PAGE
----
Equipotential surfaces

Equipotential surfaces can be shown as lines in two dimensions to provide a quantitative way of viewing electric potential. Every point on a given line is at the same potential. Such maps can be read like topographic maps.

For instance consider the map on the right of the Rawah Wilderness in northern Colorado . All points on the same line are at the same elevation, just as all points on the same equipotential line are at the same voltage. Water flows downhill, so the rivers are always perpendicular to the contour lines on the topographic map. This is similar to the way electric field lines are always perpendicular to equipotential lines. When contour lines are close together, the slope is steep, e.g. a cliff, just as close equipotential lines indicate a strong electric field. Lakes are at the same elevation, in the same way conductors are at the same potential.

The figure to the left shows equipotential lines. The electric field at point a can be found by calculating the slope at a:

where is the voltage difference between the two lines near a, and is the distance between the two lines nearest a.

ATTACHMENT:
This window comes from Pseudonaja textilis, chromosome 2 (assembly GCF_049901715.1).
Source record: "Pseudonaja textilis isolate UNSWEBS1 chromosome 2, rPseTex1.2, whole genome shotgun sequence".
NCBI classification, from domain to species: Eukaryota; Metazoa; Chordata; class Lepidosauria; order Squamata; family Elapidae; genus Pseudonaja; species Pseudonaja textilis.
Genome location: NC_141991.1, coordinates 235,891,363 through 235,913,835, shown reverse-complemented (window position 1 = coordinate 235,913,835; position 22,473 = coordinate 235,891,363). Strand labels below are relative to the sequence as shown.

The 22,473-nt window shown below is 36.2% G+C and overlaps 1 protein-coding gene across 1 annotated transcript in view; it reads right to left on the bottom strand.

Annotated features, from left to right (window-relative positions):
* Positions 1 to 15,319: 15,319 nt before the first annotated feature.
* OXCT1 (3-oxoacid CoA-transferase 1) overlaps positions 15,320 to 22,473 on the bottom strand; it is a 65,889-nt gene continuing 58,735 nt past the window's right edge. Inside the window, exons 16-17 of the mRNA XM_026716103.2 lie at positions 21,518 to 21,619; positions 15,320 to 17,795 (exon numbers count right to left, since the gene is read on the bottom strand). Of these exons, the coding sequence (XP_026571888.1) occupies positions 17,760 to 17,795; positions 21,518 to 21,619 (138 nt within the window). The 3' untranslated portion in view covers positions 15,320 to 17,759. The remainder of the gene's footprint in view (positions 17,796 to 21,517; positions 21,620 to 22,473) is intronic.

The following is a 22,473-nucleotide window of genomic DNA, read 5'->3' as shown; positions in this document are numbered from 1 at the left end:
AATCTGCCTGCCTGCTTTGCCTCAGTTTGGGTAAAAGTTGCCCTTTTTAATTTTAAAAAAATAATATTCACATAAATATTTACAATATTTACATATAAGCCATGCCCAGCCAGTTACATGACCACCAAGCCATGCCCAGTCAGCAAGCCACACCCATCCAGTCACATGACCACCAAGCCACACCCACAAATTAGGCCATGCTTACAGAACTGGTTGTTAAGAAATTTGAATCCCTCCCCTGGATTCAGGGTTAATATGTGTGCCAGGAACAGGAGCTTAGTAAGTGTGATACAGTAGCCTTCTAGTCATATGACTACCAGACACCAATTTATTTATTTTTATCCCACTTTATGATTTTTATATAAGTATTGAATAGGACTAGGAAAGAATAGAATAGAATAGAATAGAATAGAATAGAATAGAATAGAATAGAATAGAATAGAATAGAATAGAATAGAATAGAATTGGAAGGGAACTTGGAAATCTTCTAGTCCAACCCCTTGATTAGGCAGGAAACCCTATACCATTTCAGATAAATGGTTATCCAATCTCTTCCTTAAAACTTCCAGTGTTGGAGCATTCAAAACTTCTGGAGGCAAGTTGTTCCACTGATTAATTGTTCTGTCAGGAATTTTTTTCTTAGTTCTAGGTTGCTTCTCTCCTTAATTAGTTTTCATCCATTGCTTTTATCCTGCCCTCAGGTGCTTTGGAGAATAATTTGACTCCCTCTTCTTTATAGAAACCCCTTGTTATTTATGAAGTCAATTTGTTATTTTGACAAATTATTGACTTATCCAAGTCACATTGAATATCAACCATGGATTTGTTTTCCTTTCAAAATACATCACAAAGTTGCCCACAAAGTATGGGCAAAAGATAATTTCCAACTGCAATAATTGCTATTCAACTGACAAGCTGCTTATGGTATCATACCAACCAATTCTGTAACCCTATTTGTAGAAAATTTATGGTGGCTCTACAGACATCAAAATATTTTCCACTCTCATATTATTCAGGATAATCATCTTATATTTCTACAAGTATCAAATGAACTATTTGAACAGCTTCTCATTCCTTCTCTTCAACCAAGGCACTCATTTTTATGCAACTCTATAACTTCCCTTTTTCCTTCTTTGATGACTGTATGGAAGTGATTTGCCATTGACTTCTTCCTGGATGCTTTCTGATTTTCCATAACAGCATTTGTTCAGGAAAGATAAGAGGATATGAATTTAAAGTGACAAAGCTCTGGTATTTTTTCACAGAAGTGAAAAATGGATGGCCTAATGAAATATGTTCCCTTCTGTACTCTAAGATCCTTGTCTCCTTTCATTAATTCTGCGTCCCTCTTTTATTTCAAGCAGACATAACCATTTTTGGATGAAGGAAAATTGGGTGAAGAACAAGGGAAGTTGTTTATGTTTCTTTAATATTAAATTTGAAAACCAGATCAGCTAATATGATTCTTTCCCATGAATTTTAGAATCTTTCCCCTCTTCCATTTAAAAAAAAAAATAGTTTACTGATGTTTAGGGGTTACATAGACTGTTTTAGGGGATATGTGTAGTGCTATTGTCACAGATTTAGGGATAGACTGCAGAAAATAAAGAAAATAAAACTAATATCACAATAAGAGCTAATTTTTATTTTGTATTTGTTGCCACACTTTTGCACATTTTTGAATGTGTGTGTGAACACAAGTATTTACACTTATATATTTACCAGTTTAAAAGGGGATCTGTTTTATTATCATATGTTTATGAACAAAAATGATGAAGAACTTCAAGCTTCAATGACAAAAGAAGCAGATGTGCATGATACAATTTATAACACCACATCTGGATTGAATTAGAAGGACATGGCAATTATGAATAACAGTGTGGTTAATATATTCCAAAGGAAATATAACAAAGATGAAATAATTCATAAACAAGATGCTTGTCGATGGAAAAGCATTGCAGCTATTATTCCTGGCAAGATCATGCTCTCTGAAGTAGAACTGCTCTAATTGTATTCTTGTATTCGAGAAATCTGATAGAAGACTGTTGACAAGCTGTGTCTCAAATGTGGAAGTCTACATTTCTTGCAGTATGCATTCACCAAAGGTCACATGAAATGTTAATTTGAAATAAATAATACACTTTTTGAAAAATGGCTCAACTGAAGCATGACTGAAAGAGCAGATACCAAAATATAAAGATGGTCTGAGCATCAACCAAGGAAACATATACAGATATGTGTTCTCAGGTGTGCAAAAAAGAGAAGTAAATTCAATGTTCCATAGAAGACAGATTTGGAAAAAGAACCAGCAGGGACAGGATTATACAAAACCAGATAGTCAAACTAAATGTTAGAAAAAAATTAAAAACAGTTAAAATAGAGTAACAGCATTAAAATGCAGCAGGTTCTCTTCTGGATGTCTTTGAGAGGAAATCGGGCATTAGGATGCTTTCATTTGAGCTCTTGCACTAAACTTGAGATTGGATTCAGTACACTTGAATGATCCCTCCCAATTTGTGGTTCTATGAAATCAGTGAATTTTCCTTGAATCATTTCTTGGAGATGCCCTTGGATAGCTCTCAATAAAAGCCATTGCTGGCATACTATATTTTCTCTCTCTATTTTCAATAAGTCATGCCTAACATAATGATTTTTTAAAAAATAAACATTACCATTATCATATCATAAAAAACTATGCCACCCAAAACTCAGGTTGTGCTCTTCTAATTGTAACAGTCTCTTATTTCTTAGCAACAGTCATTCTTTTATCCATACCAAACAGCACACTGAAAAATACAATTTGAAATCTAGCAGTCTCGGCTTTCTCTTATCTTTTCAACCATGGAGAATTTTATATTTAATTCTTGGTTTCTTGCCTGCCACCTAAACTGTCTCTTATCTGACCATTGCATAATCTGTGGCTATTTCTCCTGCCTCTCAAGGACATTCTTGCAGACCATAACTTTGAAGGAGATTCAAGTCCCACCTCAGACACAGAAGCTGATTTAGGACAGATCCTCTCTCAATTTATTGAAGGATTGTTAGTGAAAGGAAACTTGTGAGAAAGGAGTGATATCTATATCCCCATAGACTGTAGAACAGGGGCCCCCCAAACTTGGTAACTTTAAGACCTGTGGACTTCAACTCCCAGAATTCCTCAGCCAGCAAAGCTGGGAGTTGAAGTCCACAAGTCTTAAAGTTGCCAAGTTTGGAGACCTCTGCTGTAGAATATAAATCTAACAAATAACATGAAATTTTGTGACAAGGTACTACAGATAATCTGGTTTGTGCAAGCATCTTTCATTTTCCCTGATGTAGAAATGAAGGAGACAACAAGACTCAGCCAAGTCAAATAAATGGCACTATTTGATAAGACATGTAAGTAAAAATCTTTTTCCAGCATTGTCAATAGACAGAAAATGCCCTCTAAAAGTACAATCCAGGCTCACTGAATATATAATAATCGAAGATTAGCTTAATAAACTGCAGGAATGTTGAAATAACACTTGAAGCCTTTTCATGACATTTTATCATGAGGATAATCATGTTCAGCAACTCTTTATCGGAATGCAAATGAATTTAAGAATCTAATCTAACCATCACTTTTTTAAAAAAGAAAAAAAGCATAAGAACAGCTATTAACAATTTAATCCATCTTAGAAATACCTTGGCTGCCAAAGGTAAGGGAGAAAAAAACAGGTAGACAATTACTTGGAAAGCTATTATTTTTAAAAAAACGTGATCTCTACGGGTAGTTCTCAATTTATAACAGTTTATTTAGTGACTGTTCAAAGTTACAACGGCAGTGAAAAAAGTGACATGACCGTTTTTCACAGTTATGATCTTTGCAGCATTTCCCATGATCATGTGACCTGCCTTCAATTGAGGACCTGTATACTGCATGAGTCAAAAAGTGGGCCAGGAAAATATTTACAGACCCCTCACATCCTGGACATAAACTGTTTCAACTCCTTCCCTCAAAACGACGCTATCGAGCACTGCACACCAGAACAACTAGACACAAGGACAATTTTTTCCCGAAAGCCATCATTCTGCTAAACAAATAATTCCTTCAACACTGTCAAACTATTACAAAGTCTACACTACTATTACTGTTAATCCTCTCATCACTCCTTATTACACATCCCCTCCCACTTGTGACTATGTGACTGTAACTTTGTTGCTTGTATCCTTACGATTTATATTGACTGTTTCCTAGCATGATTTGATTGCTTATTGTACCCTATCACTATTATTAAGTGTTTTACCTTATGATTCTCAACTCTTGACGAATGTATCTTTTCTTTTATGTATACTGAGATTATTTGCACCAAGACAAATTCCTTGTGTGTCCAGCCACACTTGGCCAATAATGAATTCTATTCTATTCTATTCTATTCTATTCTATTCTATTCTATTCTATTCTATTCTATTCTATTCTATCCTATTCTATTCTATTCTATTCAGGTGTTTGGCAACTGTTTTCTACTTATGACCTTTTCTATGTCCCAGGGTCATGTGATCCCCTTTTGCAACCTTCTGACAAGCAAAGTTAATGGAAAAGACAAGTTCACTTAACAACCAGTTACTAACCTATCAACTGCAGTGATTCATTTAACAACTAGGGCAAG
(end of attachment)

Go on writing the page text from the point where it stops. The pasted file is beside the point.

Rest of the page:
Rules for equipotential lines:

  1. Electric field lines are perpendicular to the equipotential lines, and point "downhill": from higher potential toward lower.
  2. A conductor forms an equipotential surface.
  3. Where equipotential surfaces are close to each other, the electric field is strong.

Below are a set of electric field lines and equipotential surfaces caused by a certain set of point charges (taken from page 588 of the textbook). You can use it to test your skill at determining where the field is strong or weak on the basis of the density of field lines, or on the basis of how rapidly the potential is changing. Note that there should be an infinite number of equipotential surfaces surrounding each point charge; unfortunately their artist got tired of drawing them rather soon.

Examples     Electric fields index